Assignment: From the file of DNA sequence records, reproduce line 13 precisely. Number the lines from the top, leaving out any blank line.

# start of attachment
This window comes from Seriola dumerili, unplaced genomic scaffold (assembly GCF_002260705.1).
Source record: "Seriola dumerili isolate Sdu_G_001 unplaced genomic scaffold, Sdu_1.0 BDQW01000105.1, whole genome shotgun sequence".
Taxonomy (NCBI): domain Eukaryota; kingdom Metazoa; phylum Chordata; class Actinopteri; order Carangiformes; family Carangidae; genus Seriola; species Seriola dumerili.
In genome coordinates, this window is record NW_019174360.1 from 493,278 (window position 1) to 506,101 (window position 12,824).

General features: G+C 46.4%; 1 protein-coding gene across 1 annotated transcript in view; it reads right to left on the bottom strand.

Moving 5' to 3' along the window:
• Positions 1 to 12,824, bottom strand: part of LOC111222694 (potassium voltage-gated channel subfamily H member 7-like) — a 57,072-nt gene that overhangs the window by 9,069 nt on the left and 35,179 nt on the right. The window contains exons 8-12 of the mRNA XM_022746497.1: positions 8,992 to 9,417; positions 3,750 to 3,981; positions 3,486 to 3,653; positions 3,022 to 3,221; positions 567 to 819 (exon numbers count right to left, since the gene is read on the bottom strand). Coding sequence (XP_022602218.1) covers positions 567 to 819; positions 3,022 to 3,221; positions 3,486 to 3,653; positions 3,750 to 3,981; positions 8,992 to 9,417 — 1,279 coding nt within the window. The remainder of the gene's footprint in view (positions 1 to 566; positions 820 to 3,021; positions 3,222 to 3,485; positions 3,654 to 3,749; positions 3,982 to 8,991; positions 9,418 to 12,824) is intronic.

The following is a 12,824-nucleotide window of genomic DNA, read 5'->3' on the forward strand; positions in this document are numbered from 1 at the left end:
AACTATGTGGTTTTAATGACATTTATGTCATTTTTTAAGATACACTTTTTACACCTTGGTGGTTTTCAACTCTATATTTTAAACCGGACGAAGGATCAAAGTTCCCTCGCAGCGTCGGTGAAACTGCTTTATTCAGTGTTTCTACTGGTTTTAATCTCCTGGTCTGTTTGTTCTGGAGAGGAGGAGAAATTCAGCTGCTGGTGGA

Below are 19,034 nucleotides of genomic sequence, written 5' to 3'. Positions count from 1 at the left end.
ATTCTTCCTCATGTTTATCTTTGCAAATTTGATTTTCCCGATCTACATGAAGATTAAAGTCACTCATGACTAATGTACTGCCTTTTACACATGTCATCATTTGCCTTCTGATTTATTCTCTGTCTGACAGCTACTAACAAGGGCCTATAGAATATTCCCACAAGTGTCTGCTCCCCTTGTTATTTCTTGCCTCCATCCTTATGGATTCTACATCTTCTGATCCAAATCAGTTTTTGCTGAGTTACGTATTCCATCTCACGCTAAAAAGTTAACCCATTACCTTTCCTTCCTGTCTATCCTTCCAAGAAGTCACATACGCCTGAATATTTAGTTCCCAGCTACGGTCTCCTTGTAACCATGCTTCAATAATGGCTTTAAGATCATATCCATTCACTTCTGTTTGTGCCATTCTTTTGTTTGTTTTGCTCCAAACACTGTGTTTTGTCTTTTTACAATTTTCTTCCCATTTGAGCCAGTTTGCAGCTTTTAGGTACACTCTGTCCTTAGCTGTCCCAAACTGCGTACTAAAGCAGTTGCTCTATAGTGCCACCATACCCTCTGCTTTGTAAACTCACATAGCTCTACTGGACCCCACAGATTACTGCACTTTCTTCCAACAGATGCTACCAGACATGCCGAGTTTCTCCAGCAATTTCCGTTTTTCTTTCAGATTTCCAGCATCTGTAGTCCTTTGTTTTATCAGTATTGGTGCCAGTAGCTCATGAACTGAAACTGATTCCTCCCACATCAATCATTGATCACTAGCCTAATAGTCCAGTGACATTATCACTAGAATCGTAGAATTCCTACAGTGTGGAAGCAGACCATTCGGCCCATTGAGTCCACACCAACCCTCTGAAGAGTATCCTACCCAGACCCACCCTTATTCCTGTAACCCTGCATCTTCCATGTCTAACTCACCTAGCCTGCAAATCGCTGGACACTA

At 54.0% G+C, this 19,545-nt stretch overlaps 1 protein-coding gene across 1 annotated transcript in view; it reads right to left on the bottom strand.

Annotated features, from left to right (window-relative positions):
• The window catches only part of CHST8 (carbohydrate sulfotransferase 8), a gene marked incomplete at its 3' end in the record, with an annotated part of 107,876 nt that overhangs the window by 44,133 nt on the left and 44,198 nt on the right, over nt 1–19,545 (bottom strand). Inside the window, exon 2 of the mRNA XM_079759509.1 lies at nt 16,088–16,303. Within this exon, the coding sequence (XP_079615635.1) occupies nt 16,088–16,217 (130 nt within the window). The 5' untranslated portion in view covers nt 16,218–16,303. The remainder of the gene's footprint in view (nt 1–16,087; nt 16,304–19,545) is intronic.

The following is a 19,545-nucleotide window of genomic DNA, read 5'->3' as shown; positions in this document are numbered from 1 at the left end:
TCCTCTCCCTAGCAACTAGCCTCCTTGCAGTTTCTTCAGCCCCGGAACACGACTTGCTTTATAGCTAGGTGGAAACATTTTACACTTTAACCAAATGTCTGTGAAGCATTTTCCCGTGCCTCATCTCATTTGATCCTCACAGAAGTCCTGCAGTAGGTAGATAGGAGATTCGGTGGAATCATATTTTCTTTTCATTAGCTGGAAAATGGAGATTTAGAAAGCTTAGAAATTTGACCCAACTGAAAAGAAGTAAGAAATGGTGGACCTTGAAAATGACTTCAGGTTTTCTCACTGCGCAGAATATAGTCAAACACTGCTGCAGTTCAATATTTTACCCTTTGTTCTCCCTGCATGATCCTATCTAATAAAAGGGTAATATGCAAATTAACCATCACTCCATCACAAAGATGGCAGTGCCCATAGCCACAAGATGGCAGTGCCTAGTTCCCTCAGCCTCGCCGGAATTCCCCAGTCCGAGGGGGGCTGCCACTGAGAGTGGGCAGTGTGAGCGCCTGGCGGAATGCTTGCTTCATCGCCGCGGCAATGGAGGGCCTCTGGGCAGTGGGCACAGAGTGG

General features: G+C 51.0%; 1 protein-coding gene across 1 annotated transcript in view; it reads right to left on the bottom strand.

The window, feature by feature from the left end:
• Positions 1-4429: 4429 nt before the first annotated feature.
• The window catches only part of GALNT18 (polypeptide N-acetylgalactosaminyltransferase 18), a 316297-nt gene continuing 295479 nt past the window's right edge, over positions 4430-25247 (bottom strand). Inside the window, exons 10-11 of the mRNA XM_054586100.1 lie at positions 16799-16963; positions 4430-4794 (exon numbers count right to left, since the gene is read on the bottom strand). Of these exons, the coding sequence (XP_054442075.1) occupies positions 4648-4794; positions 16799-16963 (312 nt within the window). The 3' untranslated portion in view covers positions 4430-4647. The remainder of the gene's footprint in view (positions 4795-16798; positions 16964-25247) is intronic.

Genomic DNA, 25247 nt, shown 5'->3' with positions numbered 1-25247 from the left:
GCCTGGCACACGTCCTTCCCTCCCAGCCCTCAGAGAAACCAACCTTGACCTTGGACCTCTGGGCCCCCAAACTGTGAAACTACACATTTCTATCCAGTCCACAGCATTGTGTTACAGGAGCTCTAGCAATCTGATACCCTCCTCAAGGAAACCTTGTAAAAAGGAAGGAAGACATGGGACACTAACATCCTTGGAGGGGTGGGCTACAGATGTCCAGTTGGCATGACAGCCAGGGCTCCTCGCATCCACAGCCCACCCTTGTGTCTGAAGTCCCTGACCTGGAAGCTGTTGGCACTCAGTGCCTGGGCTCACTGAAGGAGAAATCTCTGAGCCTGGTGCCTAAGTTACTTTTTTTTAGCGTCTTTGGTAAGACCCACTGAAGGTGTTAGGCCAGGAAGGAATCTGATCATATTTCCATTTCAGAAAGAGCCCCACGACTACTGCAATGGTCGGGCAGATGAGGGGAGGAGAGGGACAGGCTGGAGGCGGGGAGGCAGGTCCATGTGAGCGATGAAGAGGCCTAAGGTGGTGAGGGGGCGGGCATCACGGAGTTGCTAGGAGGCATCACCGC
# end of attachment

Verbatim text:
Annotated features, from left to right (window-relative positions):